The crates for the April 5-6 Lie-Nielsen Hand Tool Event arrived yesterday (thank you, kind neighbor, for your forklift help); it’s tempting to open them and dig into the bronze, wood and steel goodness inside.
The free event is next Friday (10 a.m.-6 p.m.) and Saturday (10 a.m.-5 p.m.) in our office and shop, 8469 Blue Ash Road, Cincinnati, Ohio, 45236.
Several other makers will also be on hand with their tools and other wares for you to try out – click here to see the list – plus we welcome new infill plane maker Juan Hovey, who’s flying in from California. And, we’ll have a bookstore with discounts on some of our most popular hand-tool books and videos.
For a list of where to stay and eat, and other things to do in the Queen City, click here.
We’re also delighted to welcome members of the Society of American Period Furniture Makers, who will be demonstrating various hand tool techniques and tools throughout the two days (and showing off some of their pieces). The schedule follows:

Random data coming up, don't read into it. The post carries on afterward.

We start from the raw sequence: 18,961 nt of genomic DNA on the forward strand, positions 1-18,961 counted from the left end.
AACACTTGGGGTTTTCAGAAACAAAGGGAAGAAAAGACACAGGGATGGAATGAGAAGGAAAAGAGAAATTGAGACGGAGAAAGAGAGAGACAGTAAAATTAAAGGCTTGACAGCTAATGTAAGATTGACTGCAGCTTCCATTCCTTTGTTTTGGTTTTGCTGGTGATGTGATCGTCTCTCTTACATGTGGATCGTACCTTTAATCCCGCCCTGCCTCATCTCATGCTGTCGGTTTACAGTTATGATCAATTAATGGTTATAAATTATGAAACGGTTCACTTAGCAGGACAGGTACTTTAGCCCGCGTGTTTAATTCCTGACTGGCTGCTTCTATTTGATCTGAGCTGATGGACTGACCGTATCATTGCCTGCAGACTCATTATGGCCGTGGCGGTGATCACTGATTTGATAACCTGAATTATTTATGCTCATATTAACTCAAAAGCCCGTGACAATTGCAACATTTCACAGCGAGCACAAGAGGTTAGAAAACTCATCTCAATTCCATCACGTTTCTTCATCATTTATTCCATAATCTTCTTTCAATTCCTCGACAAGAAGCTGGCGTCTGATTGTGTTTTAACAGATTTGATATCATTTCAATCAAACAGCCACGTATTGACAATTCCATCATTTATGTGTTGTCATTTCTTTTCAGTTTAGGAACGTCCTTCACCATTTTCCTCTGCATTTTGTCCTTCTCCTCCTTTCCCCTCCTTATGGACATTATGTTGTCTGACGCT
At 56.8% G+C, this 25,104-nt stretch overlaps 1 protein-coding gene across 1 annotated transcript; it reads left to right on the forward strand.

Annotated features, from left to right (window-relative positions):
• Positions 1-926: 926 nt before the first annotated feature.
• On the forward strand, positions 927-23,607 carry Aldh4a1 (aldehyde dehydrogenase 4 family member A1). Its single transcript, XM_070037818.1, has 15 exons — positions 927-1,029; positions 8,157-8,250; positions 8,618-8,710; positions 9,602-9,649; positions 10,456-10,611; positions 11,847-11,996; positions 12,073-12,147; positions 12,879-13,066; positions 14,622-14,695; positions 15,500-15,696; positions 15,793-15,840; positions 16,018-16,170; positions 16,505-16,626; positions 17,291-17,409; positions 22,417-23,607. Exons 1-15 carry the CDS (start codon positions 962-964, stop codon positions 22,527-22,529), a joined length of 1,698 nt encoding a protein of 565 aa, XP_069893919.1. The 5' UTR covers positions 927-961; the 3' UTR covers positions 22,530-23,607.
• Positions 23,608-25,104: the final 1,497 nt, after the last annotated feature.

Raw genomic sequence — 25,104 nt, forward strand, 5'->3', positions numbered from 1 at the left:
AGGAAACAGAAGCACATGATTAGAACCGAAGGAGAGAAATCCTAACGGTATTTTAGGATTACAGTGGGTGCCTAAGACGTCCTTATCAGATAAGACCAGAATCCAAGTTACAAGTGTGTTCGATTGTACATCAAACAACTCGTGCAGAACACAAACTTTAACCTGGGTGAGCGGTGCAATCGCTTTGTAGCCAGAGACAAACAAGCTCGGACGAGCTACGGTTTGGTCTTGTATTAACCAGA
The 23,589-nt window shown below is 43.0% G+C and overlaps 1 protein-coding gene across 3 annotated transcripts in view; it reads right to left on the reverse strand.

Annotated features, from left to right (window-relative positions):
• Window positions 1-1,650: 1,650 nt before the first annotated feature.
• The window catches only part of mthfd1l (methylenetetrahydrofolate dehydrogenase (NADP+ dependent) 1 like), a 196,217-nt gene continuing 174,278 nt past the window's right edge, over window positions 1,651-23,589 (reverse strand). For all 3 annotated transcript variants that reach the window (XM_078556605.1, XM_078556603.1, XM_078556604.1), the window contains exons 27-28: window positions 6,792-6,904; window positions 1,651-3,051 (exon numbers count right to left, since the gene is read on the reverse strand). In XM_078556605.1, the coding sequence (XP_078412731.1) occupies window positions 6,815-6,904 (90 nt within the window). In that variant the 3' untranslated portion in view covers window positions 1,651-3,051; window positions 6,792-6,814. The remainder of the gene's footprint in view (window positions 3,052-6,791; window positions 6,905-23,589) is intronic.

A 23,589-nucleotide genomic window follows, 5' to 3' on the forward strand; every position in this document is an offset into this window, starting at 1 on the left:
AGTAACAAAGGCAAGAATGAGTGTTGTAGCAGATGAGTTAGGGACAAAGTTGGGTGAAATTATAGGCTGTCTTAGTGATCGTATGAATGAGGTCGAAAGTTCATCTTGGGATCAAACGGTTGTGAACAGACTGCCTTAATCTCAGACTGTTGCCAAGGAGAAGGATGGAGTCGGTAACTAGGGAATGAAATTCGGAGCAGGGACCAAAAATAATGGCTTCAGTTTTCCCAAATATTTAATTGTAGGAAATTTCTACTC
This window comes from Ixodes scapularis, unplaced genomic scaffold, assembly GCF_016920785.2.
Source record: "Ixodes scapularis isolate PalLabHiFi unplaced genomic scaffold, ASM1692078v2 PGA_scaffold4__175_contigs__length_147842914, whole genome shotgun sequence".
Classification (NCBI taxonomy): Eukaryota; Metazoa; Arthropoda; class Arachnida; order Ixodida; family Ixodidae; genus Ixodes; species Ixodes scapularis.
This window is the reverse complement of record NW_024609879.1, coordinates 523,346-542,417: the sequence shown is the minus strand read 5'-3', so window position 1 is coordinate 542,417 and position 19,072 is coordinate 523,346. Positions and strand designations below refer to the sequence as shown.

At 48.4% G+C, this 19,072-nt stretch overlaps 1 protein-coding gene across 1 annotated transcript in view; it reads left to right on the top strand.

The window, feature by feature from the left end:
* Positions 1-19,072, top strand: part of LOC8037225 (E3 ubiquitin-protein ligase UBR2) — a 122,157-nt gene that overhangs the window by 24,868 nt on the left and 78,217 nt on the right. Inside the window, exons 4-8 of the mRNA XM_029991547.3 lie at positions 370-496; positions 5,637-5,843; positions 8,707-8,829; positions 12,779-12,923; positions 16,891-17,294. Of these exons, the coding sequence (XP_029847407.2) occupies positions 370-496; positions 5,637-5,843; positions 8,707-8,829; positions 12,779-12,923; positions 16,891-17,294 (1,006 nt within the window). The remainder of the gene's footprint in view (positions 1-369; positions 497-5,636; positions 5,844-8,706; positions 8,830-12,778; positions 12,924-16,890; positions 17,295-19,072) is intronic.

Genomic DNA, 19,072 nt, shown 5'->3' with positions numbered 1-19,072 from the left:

10 a.m. – Bob Compton; How to use a Shaving Horse
11 a.m. – Donna Hill; Inlay
12 p.m. – Christopher Schwarz; How to use Hollows & Rounds (his topic is tentative – he’s on his way back from Australia, and doesn’t yet know he’s being asked to bring his moulders)
1 p.m. – Craig Fleming: Marquetry
3 p.m. – George Walker: Artisan (Pre-industrial) Design
4 p.m. – Rob Millard: Hammer Veneering
5 p.m. – Zach Dillinger: Hand-cut Sash
10 a.m. – Charlie Watson; Carve a Ball-and-claw Foot
11 a.m. – Andrew Messimer; Make a Frame & Panel
12 p.m. – Zach Dillinger; Hand-cut Sash
1 p.m. – Rob Millard: Hammer Veneering
2 p.m. – George Walker: Artisan (Pre-industrial) Design
3 p.m. – Andrew Messimer; Make a Frame & Panel
4 p.m. – Donna Hill; Inlay
Plus, Bob Compton and chairmaker David Wright will be demonstrating throughout the day as time allows.
Hope to see you next weekend.
• For less ephemeral instruction on period practices, I recommend “Make a Joint Stool from a Tree: An Introduction to 17th-century Joinery,” by Jennie Alexander and Peter Follansbee. The lessons inside (processing wood, stock prep, tool selection, joinery and mouldings, turning, drawboring, finishing and more) are applicable to so much more than this particular piece of furniture (though I do think it’s a fine and storied form of furniture worth making).